Monday, April 29, 2013

Nai Pak Choy (Extra Dwarf Chinese Cabbage) with Pork in Egg Gravy

Extra Dwarf Chinese Cabbage (Fairlady) in an Eggy Gravy

Extra dwarf chinese cabbage..mmm. Ok, that's a weird translation for"nai pak choy" but it was the closest description I could find on the internet. That, and Fairlady - something I connect only to Nissan..

Nai Pak Choy - it's fresh, it's so fresh!

It has a distinctive thick white stem with dark green scrunched-up leaves. This particular head that I'm holding up for the camera has also been in my fridge for four days but looks as fresh as when it was popped into my shopping cart.

I've often included this vegetable into soups. Soups are a must-have on our dinner table. It's almost a daily affair and I'm surprised I haven't resorted to pulling my hair out yet thinking what to put on the table everyday. When I'm short of time, the nai pak choy comes in handy for making a quick bowl of soup. I'd toss it into a hot pot of boiling water with just garlic, some seasoning and voila! Sneaky, I know.

Today, I wanted to try out an eggy gravy that I so often see served in Chinese restaurants.  It gives the otherwise plain stir-fry green vegetables dish more appeal and more "slurp".

It's a simple recipe but requires some quick work, so I would prepare everything before I even think of lighting up my pan and I would keep things close.

- 2 cloves garlic (chopped)
- 200g / 7 heads nai pak choy (cut stemmed leafy parts away from main stem)
- 1 tbsp dried wolfberries (soaked for 10 minutes)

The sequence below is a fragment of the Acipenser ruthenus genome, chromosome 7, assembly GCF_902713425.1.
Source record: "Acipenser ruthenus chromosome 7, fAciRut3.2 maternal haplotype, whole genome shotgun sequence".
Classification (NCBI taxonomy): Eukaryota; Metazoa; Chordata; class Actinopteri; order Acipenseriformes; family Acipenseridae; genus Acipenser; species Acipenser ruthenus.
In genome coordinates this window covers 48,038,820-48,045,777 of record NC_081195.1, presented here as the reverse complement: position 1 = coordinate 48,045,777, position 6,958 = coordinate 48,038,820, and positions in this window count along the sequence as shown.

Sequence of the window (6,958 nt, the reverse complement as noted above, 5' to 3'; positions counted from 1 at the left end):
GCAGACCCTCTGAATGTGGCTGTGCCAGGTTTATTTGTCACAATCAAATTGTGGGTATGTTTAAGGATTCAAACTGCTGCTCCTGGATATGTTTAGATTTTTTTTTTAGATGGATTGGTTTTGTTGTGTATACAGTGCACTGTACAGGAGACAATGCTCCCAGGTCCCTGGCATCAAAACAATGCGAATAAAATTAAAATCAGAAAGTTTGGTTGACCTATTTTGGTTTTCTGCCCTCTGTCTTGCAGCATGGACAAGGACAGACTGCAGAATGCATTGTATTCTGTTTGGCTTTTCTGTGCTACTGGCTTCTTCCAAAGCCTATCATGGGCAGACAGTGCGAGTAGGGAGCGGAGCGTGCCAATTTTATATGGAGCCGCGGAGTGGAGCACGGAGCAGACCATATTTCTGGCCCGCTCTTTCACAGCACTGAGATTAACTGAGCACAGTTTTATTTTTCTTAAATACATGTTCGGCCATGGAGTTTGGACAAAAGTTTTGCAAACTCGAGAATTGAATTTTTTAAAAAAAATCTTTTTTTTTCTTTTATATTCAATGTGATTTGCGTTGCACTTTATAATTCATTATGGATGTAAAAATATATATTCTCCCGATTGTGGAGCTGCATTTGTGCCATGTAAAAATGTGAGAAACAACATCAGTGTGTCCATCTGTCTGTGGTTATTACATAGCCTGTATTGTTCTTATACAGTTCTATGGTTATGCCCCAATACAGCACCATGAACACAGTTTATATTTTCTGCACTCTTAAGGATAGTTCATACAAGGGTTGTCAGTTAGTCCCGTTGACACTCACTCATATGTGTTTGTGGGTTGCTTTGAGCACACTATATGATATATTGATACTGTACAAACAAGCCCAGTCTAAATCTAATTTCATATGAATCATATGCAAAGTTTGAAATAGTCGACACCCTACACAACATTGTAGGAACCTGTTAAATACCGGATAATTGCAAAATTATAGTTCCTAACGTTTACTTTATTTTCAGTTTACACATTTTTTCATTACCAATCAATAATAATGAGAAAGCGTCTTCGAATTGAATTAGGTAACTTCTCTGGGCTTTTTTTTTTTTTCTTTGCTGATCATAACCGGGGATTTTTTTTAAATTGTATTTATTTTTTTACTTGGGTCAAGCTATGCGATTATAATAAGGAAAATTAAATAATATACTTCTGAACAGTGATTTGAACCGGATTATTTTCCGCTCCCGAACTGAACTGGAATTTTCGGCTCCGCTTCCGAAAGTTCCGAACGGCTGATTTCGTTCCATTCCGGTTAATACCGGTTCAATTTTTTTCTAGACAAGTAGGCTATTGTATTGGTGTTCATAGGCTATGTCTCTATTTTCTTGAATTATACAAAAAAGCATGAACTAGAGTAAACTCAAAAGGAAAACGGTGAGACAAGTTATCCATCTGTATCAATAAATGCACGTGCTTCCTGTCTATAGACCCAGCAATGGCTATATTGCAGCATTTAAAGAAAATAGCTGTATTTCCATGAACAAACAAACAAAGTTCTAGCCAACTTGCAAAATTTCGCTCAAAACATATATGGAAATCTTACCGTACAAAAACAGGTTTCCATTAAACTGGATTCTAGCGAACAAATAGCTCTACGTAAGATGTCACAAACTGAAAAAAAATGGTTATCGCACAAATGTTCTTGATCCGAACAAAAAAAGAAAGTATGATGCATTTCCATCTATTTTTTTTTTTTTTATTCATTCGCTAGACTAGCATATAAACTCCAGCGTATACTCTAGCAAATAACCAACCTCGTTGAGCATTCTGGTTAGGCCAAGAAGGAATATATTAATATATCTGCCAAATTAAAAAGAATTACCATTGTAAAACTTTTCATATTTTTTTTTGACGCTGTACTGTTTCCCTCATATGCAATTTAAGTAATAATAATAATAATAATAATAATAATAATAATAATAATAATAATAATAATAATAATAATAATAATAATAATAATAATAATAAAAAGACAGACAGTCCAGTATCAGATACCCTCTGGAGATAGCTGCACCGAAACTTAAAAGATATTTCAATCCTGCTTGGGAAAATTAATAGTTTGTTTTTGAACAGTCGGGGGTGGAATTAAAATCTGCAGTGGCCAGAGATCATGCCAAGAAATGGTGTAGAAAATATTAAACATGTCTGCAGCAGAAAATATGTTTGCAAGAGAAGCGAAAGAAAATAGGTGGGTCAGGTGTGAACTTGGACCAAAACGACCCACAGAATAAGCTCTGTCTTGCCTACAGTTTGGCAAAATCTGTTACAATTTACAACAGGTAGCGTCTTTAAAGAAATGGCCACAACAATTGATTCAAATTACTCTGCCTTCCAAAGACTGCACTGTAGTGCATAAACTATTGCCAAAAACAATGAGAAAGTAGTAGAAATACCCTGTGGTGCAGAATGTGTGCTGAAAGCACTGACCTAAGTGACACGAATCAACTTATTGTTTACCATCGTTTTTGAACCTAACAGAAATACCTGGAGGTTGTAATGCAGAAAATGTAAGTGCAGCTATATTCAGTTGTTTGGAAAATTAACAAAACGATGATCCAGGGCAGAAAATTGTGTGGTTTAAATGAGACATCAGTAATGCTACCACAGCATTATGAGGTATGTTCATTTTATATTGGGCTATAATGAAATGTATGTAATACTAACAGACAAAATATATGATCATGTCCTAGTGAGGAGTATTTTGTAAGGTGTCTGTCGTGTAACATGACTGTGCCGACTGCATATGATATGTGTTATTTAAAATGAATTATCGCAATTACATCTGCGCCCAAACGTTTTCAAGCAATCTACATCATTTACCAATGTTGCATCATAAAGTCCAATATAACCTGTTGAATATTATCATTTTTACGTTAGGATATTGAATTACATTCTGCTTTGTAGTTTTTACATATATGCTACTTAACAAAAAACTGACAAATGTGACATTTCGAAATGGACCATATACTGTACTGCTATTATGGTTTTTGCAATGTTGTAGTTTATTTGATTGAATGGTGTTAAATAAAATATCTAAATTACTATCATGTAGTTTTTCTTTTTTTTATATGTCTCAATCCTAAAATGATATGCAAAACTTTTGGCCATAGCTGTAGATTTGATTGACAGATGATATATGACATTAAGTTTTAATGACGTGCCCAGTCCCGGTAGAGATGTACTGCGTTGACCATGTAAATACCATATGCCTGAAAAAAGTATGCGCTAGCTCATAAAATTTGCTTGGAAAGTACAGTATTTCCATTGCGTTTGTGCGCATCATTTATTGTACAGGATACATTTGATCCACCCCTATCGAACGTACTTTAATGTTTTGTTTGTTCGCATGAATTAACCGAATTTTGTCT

- 50g boneless pork meat - loin (sliced thin)
- Two small eggs
- 1-2 tbsp cooking oil
- 1-2 cups water
- 1 tbsp corn flour (diluted in 2 tbsp water)
- Salt and pepper to taste

1) Heat oil in pan. Add garlic, fry until lightly fragrant. Add pork slices, stir it about.

2) Add 1 cup water or more (just enough to make the sauce). Once it boils, add wolfberries, vegetables and season with salt and pepper.

3) When the vegetables are almost cooked, stir in the corn flour and lift the pan off the fire.

4) Crack one or two eggs in, immediately stirring it but lightly. Quickly serve it out onto a plate before the egg cooks further.

The result? You can taste the juice from the pork, mixed with a mildly salted egg sauce. Along with it, is a tinge of sweetness when you bite into a wolfberry.

The ingredients - Nai Pak, Wolfberries, Pork, Egg and Garlic

Toss the vegs in once the water boils

Nai Pak Choy (Extra Dwarf Chinese Cabbage) in an Egg Gravy

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  1. OMG! Your meals looks so perfect! I never try fish with kiwi :) Time for change!


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